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sexual harassment at work Archives

Flight attendant alleges sexual harassment from pilot

Florida frequent flyers might be interested to learn that on Aug. 9, a lawsuit was filed against United Airlines by the Equal Employment Opportunity Commission on behalf of a female flight attendant who says she experienced sexual harassment and a hostile work environment for years and the airline did nothing to help her. The lawsuit says a pilot posted images online of the flight attendant that were sexually explicit and sometimes included information such as her name and her home airport.

High rates of sexual harassment in the media industry

Media professionals in Florida and across the United States are more likely to be subject to unwanted sexual advances at work than in other sectors. According to the results of research conducted by the Center for Talent Innovation, 41 percent of women who work in American media companies report having endured lewd comments, inappropriate attention and other workplace harassment issues during their careers.

Research explores motivations driving sexual harassers

Boca Raton workers facing sexual harassment on the job may wonder what drives their employers to engage in or permit this type of threatening or hostile conduct. Some theories hold that powerful men are prone to harass their female subordinates because they feel entitled to exercise their power over others and enjoy a narcissistic thrill, especially when the women in question are afraid to resist. However, some research indicates that one common cause of sexual harassment is the insecurity of male bosses.

#MeToo movement casts light on corporate harassment policies

The #MeToo movement began with a series of sexual harassment allegations in the film industry, but it didn't stop there. Employees throughout Florida and the rest of the country are now voicing their concerns about harassment in the workplace. In the wake of these allegations, many major corporations have taken a fresh look at their sexual harassment policies.

Why sexual harassment training courses fail

While there is a greater emphasis on preventing sexual harassment in the workplace, harassment training programs are still likely to fail. There are six key reasons why Florida companies and others may miss the mark when it comes to educating their workers about this problem. First, employees may suspect that their employers are conducting the training to satisfy legal requirements, and that is a sure way to get them to tune out.

NPS head could be fired for inappropriate gesture

The National Park Service is awaiting an inspector general's report of alleged sexual harassment by one of its highest officials. As the Department of the Interior has pledged a zero tolerance policy for harassment in the workplace, those in the Florida legal community are curious about the outcome of the report.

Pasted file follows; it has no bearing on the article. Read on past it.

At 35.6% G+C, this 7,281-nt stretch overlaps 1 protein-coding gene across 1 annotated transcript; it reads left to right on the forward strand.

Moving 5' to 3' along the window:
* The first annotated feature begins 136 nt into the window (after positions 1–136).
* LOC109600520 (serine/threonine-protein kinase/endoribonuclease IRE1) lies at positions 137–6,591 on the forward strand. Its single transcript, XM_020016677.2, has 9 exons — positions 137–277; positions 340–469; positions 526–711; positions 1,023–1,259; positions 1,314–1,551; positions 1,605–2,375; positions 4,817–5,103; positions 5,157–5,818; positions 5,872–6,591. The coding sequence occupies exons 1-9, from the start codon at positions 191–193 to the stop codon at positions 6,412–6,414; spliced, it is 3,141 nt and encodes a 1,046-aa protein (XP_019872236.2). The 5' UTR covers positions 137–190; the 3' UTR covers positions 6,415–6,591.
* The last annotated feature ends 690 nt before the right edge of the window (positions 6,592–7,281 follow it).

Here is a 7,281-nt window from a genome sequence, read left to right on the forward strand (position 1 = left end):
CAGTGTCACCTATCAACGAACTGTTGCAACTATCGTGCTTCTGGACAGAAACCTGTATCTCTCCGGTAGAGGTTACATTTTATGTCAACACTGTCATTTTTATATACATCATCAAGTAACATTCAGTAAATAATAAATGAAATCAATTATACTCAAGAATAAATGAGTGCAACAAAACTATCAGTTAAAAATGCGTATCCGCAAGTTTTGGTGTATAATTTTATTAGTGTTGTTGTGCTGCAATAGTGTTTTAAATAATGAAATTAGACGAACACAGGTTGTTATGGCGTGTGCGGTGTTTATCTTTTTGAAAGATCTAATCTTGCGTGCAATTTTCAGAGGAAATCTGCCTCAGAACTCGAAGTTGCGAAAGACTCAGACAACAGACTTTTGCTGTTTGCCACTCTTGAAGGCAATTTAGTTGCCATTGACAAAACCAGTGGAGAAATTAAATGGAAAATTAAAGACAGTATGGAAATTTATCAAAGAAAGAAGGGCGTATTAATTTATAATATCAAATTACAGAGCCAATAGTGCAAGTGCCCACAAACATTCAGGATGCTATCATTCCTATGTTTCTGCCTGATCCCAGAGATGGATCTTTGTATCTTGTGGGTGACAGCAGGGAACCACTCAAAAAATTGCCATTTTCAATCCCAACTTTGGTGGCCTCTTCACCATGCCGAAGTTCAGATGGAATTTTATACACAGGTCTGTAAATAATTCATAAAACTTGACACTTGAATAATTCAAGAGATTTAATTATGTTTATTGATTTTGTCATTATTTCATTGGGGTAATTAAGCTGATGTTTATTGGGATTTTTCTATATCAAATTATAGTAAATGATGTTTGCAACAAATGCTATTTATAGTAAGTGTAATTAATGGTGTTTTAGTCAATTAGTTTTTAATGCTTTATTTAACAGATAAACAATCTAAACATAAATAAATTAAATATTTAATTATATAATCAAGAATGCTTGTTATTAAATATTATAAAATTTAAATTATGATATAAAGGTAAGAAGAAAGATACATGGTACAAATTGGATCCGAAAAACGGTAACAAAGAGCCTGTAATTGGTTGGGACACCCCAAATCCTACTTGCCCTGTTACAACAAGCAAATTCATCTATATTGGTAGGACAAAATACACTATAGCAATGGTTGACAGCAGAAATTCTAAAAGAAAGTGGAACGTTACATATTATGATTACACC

McDonald's workers pursue corporate sexual harassment claims

At a franchised company like McDonald's, workers in Boca Raton share a common corporate identity with those in Detroit, Chicago, Los Angeles and other major cities. In May, 10 female McDonald's workers filed federal complaints of sexual harassment against the company and franchise holders. The employees said that the corporation had either ignored their complaints entirely or illegally retaliated against them for making the complaints.

Sexual harassment a common issue among flight attendants

According to a survey conducted by the Association of Flight Attendants, 68 percent of respondents and throughout the country said that they had been sexually harassed at some point in their careers. Furthermore, roughly one-third said that they had experienced verbal abuse in the past year. The flight attendants who responded to the survey, including some from Florida, said that passengers had talked about sexual fantasies or requested videos or pictures of an adult nature.

Sexual harassment coming to light after #MeToo movement

The #MeToo movement has been able to generate a large amount of discussion across the nation, including in Florida. As a result of the movement, many companies are coming under fire for allowing sexual harassment to continue for years. Nike is just one company where employees have reported incidents of sexual harassment and gender discrimination that was allowed to continue without resolution.

More sexual harassment cases may be going to arbitration

The incidence of reported sexual harassment has dropped in Florida over the last 20 years as it has in every state. Throughout the country in 2017, there were just a little more than 9,600 sexual harassment complaints to the Equal Employment Opportunity Commission. In 1997, the figure was 16,000. However, experts say this does not necessarily mean that there is less sexual harassment in the workplace. Instead, companies increasingly have private ways of dealing with sexual harassment complaints.

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